Title: Curse the Day
Series: A Michael North Thriller, #2
Author: Judith O'Reilly
Genre: The Conspiracy Thriller
Pub. Date: April 2, 2020
Publisher & Hosted: Head of Zeus
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At a global tech gala hosted at the British Museum, scientist Tobias Hawke is due to unveil an astonishing breakthrough. His AI system appears to have reached consciousness, making Hawke the leading light in his field.
But when terrorists storm the building, they don't just leave chaos in their wake. They seize Hawke's masterwork, sparking a chain reaction of explosive events which could end the world as we know it.
Michael North, ex-assassin and spy-for-hire, must find the killers and recover the AI. But he can't do it alone. Hawke's wife, Esme, and teenage hacker, Fangfang, have their own reasons to help complete North's mission – and together they unravel a dark and deadly conspiracy which stretches right to the top of the British elite.
Can North survive long enough to uncover the whole truth? Or is it already too late for humanity?
It was dark and smoky in the American bar in a forgotten part of Berlin as Michael North counted up the red, white and blue chips on the green baize. There were a lot less than when he started. And he had a dim memory that some of the best ones used to be black.
He couldn’t recall how much cash he’d come out with. Maybe 1,500 euros? Not to mention the five grand of credit and the Rolex GMT-Master II watch he’d lost. His head was wrecked. That last whisky was a mistake, he’d known it even as he tipped the shot glass and it poured like lava down his parched throat. He narrowed his eyes to peek at his two hole cards laid face down against the table – two eights, all blurred hearts and diamonds. A pair – that was good, he reminded himself. With some effort, he refocused his gaze to fix it on the face-up community cards in the centre of the table – the seven of clubs, two of spades, queen of hearts and eight of spades. He did the sums – he had three eights, which meant he had three of a kind, with one card still to come.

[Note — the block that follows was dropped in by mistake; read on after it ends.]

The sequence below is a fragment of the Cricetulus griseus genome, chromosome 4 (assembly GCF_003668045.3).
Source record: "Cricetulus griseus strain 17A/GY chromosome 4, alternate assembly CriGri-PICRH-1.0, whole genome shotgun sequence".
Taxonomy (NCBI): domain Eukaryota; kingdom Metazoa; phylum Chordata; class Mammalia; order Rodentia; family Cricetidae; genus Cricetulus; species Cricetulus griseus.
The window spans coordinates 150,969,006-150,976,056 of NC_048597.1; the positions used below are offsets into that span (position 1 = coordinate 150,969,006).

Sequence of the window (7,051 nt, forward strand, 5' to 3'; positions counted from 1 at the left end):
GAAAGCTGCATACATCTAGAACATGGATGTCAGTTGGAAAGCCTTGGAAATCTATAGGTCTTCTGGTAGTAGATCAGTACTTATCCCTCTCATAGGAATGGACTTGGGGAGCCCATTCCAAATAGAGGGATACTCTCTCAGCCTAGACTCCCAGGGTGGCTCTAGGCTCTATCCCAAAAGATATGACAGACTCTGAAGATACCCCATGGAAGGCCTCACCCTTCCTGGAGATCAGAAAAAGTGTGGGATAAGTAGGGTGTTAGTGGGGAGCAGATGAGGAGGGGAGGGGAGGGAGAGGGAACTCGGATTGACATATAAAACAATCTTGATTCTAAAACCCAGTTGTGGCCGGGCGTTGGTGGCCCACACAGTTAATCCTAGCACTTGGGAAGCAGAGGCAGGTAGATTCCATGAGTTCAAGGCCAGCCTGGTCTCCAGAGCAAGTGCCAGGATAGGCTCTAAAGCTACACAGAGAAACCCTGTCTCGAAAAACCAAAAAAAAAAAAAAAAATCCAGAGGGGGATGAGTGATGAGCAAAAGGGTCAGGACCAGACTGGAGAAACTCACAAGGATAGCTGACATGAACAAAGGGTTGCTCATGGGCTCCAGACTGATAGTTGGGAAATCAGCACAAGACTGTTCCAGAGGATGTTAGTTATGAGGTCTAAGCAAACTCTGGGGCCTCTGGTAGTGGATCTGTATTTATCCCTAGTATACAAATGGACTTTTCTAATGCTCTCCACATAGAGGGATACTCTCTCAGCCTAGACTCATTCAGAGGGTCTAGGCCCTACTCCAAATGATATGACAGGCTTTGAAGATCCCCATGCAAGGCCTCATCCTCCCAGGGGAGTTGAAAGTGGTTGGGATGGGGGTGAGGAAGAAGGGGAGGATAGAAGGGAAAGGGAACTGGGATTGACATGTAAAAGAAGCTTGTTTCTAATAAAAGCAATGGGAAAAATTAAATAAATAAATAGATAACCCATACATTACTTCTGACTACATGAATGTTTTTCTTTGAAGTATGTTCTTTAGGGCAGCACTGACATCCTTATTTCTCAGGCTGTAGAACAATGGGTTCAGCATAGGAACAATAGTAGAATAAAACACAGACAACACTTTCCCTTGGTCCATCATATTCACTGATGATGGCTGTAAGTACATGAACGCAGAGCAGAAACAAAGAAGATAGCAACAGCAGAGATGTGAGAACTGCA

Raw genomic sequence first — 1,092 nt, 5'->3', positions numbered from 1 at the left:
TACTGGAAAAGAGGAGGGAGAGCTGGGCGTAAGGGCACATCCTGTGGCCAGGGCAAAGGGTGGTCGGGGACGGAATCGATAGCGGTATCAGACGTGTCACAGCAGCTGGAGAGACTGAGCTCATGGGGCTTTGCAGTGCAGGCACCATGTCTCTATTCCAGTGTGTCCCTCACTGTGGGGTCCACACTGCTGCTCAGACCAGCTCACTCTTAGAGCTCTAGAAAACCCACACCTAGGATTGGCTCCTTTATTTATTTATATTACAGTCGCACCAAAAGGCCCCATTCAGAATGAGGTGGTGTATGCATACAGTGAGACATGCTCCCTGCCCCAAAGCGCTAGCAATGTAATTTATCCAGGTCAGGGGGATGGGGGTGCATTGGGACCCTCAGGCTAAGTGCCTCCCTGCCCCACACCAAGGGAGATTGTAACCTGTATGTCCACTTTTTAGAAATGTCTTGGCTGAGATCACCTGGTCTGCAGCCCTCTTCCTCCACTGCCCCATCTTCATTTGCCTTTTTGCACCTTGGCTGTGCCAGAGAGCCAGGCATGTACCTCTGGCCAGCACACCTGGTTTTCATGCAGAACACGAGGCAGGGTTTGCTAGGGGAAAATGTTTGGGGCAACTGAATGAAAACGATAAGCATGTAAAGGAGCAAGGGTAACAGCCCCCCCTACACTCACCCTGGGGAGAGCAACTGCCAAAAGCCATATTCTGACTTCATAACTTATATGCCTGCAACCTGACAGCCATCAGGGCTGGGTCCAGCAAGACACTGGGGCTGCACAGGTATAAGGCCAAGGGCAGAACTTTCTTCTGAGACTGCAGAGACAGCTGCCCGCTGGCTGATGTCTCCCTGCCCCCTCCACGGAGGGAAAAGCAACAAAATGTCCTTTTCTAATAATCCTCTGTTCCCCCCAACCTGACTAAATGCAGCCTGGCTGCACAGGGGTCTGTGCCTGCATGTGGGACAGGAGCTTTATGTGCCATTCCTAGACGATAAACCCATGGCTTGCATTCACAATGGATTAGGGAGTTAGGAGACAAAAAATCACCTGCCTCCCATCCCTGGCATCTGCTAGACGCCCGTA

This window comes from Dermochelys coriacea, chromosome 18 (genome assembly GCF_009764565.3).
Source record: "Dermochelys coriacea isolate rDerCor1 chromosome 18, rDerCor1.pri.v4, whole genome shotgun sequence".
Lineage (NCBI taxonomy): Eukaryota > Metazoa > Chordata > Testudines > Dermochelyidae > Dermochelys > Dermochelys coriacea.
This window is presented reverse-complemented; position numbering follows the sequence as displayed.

There was a rapping. He felt it rising through the baize, rather than hearing it.
‘The action’s on you, Ënglander,’ Erich said. When he had a good hand, Pockmarked Erich grew impatient to play and twisted the end of his blond moustache so hard it had to hurt. He was twisting now, spiralling the coarse blond hairs round the tip of his finger at the corner of the fleshy wet mouth.
The bullet North took to the brain on active service in Afghanistan nearly six years ago was still in there, lodged close by the posterior parietal artery in the right temporo-parietal junction. The injury should have killed him, instead the bullet had rewired his neural pathways and heightened his intuition. Since he lost the woman he’d loved though, nothing felt the same and the intuition which had once been so powerful was silent. Had the bullet moved? Had his rage and then his desperate grief tipped the balance is his fragile brain all over again? He didn’t know and he didn’t care. She was gone and he was less than he was – it seemed only fitting.
But not even he could ignore the greedy expectation in Erich’s tone of voice. And there had to be a reason for it.
The adrenaline spike hit hard. One second he was drunk. The next, sober. The sound of a slot machine paying out coin by coin, the chink of glass against the tap of a beer pump, laughter and snatches of booze-oiled conversation. The complex geometric pattern on the back of the cards, the open pores and wrinkles of his fellow players, and the green hair of the girl at the bar all ratchetting into pin-sharp focus.
North sat up straighter, his chair scraping against the wooden boards, and that’s when he saw it. The sideways glance between Erich and the tattooed dealer next to him who had folded on the flop.
The body of the German eagle covered the dealer’s bulbous nose, its head and sharp beak centred over his sloping forehead, while feathered wings stretched out over each pustulant cheek. The eagle was bad enough. Worse yet were the grinning skulls sporting military helmets that decorated the back of the dealer’s bald head, the words Auslander Raus and the zombified Nazi goose-stepping up his arm. North had called him Birdie from the off and the guy hadn’t complained. Doubtless he’d been called worse.
There it was again.
Author Bio ↓
Judith O'Reilly is the author of Wife in the North, a top-three Sunday Times bestseller and BBC Radio 4 Book of the Week, and The Year of Doing Good. Judith is a former senior journalist with The Sunday Times and a former political producer with BBC 2's Newsnight and ITN's Channel 4 News. Her first Michael North thriller, Killing State was set in Westminster and was praised by thriller writers around the globe.
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